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National Tree Planting Day . . . baobab, Tree of The Year

The national tree planting day is commemorated every year on the first Saturday of December. This day was launched by then president Robert Mugabe in 1980 and has become an important part of Zimbabwe’s calendar.  It marks the beginning of the tree planting season which starts from the onset of the rainy season and end in April.

It is one of the most important days of the Environmental Management Agency (EMA) and the Forest Commission’s flagship campaign. It aims at motivating the nation to plant trees, conserve and enhance biodiversity.

Every year, the Forestry Commission declares a specific tree as the Tree of The Year which is actually an indigenous tree with potential significance to the socio-economic well-being of the country.  

The beginning of the tree planting season coincides with the end-of-year festive season when urban folks take a pilgrimage to the countryside with their families for a sabbatical from the busy days of urban lives.

Children born in the urban setup get to familiarise themselves with life in the rural areas, and they learn more about indigenous practices. Interestingly, it is the season they get to know about trees and wild fruits which are currently on the brink of extinction, most of which have already disappeared due to deforestation and climate change.

This year, the Forest Commission declared the African Baobab (adansonia digitata) the Tree of The Year, reminding me of the baobab silhouettes of the South East lowveld of Zimbabwe.

Across the plains of Crown Range (Gwachara), in the sugarcane plantations of Triangle,  Hippo Valley and Mkwasine, on granitic domes, in the Save Valley Conservancy; the baobabs have grown to be marking features of the great savannas of the lowveld.

Unfortunately, most of these indigenous species are becoming extinct largely due to human activities and on coming generations will just read in books about these species.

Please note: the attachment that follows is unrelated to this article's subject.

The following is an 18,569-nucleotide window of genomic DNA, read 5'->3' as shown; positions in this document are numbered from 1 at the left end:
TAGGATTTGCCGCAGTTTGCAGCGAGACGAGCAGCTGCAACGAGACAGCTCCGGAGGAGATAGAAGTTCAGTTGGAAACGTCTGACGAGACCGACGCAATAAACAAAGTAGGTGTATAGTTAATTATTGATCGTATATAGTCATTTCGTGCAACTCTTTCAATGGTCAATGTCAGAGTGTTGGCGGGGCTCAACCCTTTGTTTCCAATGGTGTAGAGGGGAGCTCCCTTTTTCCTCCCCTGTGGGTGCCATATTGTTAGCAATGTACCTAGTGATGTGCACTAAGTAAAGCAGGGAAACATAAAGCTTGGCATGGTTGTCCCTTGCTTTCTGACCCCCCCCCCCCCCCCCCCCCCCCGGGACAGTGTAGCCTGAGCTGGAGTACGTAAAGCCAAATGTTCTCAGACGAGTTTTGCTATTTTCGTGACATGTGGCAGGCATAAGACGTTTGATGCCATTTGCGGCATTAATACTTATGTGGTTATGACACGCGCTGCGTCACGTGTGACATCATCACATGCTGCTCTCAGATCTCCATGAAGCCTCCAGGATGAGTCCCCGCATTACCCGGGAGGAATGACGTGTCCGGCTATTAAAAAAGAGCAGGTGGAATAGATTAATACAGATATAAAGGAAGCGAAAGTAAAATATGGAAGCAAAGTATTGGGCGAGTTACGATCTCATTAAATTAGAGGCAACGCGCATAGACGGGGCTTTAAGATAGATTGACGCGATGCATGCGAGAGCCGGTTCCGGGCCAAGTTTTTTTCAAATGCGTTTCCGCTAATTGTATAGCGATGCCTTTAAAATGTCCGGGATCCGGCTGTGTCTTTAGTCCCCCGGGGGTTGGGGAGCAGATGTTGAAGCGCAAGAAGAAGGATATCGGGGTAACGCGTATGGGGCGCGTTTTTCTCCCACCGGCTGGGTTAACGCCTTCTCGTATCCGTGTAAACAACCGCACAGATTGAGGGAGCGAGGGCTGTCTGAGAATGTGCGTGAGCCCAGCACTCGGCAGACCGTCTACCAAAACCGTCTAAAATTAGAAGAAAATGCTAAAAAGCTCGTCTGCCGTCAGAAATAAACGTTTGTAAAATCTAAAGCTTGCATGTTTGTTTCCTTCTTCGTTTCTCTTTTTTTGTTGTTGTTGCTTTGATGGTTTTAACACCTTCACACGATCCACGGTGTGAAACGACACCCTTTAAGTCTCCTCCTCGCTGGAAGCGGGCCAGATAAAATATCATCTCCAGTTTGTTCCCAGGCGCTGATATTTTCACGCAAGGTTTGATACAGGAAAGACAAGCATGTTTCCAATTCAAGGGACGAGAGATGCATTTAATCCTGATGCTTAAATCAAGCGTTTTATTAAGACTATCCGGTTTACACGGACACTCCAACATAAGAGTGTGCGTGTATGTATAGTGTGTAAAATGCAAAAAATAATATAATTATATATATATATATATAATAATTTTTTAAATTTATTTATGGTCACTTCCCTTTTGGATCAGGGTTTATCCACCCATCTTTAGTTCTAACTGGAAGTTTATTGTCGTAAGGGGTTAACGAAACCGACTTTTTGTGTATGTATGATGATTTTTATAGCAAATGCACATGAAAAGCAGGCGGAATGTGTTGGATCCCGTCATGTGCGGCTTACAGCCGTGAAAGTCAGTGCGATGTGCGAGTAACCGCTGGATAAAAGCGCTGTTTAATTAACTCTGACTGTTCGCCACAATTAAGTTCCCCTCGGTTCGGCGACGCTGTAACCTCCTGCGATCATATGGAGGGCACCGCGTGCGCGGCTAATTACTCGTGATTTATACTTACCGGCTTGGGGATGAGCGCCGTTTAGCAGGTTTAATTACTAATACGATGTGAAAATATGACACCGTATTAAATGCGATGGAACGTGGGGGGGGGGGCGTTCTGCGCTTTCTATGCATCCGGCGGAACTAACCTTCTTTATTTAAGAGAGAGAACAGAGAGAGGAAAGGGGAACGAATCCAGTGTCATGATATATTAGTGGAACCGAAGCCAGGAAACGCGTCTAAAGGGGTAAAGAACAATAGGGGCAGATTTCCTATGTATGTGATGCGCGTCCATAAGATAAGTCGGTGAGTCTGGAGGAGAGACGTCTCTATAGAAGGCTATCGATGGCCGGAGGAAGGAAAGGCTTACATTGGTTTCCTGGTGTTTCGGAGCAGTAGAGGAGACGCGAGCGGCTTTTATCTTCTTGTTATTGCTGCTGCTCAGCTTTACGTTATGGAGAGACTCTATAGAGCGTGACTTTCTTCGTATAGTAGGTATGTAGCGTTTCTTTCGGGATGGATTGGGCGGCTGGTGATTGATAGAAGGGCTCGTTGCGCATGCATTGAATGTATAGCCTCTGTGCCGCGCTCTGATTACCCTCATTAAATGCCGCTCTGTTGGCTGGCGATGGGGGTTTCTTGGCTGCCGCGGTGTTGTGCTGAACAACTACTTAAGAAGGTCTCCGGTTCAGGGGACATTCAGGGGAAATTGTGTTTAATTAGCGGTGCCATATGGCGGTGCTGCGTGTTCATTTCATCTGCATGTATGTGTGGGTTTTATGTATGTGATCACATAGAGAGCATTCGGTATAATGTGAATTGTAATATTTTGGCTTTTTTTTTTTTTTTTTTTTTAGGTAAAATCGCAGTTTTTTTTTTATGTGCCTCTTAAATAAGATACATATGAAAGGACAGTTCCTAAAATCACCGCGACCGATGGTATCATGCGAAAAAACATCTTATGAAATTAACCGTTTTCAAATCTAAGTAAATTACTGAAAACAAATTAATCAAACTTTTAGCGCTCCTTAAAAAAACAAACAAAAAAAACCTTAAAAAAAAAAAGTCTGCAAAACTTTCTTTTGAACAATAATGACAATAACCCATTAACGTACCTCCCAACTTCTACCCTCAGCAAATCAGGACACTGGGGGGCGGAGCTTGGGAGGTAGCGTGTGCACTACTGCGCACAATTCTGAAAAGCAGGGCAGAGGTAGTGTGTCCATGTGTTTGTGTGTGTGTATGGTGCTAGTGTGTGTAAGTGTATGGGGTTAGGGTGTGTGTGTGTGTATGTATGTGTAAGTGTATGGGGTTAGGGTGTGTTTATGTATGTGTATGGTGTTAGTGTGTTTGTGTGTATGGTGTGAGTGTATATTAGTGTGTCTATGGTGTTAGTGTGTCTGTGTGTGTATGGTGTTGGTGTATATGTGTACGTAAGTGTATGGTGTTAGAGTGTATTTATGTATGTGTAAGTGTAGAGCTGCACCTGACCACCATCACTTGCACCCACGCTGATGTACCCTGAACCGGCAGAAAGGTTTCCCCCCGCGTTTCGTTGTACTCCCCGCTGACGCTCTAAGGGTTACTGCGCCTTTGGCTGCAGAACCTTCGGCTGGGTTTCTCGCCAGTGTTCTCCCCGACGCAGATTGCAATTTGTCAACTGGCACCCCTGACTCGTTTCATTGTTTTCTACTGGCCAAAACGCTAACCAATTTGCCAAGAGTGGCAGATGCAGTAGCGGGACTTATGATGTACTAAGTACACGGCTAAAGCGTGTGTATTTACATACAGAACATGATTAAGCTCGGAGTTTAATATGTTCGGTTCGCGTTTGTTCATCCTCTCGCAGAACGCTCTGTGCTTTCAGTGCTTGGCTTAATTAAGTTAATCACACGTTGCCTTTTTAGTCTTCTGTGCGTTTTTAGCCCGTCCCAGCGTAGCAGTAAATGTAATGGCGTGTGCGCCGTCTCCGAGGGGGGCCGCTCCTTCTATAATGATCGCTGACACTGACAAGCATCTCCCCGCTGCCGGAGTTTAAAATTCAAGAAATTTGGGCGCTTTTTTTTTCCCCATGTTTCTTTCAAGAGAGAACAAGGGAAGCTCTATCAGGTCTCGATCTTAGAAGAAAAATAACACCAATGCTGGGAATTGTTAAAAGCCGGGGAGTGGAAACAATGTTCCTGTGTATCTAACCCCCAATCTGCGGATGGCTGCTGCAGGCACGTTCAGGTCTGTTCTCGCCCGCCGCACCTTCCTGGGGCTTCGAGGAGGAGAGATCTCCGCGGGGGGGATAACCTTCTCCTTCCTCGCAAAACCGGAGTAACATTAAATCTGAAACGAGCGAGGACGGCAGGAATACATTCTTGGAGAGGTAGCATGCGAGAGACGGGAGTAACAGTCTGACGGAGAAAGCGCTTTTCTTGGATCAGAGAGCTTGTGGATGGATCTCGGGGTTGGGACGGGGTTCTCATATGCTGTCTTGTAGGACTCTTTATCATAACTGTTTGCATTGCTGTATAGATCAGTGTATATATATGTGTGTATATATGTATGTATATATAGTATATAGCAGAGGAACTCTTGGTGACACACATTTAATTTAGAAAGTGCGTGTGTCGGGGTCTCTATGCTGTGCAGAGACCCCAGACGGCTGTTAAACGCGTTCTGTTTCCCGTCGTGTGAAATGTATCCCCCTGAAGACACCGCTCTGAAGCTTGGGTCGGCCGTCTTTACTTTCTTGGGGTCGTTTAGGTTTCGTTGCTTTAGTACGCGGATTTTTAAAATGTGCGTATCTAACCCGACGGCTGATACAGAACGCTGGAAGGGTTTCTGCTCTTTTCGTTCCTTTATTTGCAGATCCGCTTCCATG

Conscious of the significance of trees on this National Tree Planting Day, I have decided to mentally peregrinate back to the lowveld and identify some of the most common indigenous trees and their significance.

Starting with the Tree of The Year, a baobab is one of the most common trees in the South East lowveld, and the oldest baobab in the country is believed to be one in the Makore range.

To local communities, the baobab is an important species. Muuyu/Umkhomo (adansonia digitata)’s name is a derivative of digitata, meaning having digitate leaves.

The tree is more like a giant succulent, fibrous and non-woody whose seeds are surrounded by edible white pulp which is rich in Vitamin C. The tree is important to people as it provides fruits, traditional medicine and fibre.

The leaves make relish, barks provide fibre for food baskets and sun hats and the fruits can be used to make porridge and alcohol while the shells are used to make a sodium compound for cooking. Some are adding value through processing the fruits (mauyu) into baobab fruit powder which is sold in supermarkets.

The extensive mopane/iphane (colophospermum mopane) forests form thickets which provide a good habitat for wildlife particularly in the Save Valley. Patches of the mopane woodlands are found in the Nyangambe Wildlife Conservation area, Devuli range and stretch through to Humani – where Humani-Turgwe River Lodge is found – to areas as far as Chiredzi River Conservancy. The small to medium-sized deciduous tree is distinct by its small butterfly shaped leaves and a thick, rough bark which can be used to make twine for tanning.

Mopane is a valuable tree to communities. The strong and hard wood of the mopane tree is used for posts and poles in the construction of houses and in fencing. The mopane leaves are also used for medicinal purposes and they feed mopane worms which are harvested and eaten by people. The mopane worms are rich in proteins.

They are a source of income as people can harvest, sun dry and sell. The wood also produces charcoal and is a good source of lasting fire in the rural areas. Unfortunately, in the lowveld, there has been a gradual disappearance of mopane worms as the vegetation has been subjected to disturbances.

Along valleys and on granitic domes, the mubvumira/umvumile (kirkia acuminata) often positions itself. The deciduous whose name is a derivation of acuminata – acuminate, with a long point – is often the first to have new leaf sprouts after it has shed its leaves in winter.